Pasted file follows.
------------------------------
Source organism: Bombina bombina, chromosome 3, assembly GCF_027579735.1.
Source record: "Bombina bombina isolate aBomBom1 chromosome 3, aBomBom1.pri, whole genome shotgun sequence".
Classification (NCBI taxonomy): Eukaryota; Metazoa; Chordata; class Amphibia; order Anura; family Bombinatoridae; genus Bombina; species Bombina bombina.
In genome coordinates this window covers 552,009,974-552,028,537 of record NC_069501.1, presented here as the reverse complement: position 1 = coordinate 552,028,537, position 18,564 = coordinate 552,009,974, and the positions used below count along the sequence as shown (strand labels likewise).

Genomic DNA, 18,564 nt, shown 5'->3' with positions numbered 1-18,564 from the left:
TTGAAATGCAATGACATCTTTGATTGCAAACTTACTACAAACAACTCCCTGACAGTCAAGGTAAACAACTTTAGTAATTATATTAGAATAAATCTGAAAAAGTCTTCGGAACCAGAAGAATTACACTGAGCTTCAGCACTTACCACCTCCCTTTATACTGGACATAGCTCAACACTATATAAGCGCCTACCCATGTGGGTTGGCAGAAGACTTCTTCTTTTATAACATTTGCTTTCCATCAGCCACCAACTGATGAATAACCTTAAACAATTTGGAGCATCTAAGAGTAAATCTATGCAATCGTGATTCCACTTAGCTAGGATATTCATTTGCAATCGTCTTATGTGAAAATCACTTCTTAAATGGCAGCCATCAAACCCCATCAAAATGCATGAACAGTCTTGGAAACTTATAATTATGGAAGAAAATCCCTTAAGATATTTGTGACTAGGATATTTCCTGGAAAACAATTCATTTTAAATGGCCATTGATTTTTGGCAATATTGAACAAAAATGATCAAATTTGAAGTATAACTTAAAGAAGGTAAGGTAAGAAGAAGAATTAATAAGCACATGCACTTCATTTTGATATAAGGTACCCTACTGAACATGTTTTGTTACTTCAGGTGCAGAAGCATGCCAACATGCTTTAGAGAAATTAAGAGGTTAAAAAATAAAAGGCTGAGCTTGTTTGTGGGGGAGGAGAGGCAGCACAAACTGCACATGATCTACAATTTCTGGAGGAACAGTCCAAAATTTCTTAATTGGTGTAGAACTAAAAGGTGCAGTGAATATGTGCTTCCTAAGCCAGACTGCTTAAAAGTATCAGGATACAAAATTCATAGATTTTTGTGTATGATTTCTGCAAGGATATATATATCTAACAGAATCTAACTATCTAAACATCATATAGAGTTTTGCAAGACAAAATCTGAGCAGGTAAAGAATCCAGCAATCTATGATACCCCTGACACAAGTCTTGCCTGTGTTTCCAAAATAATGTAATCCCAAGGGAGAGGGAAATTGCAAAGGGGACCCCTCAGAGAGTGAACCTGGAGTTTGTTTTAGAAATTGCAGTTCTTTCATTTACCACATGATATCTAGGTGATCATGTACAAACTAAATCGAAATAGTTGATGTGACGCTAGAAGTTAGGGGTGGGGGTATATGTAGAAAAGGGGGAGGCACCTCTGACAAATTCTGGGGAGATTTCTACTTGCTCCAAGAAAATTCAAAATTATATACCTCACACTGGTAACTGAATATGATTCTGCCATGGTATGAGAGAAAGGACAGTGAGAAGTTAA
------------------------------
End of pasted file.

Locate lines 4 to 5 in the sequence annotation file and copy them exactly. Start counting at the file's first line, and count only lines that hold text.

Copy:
In genome coordinates this window covers 552,009,974-552,028,537 of record NC_069501.1, presented here as the reverse complement: position 1 = coordinate 552,028,537, position 18,564 = coordinate 552,009,974, and the positions used below count along the sequence as shown (strand labels likewise).

Genomic DNA, 18,564 nt, shown 5'->3' with positions numbered 1-18,564 from the left: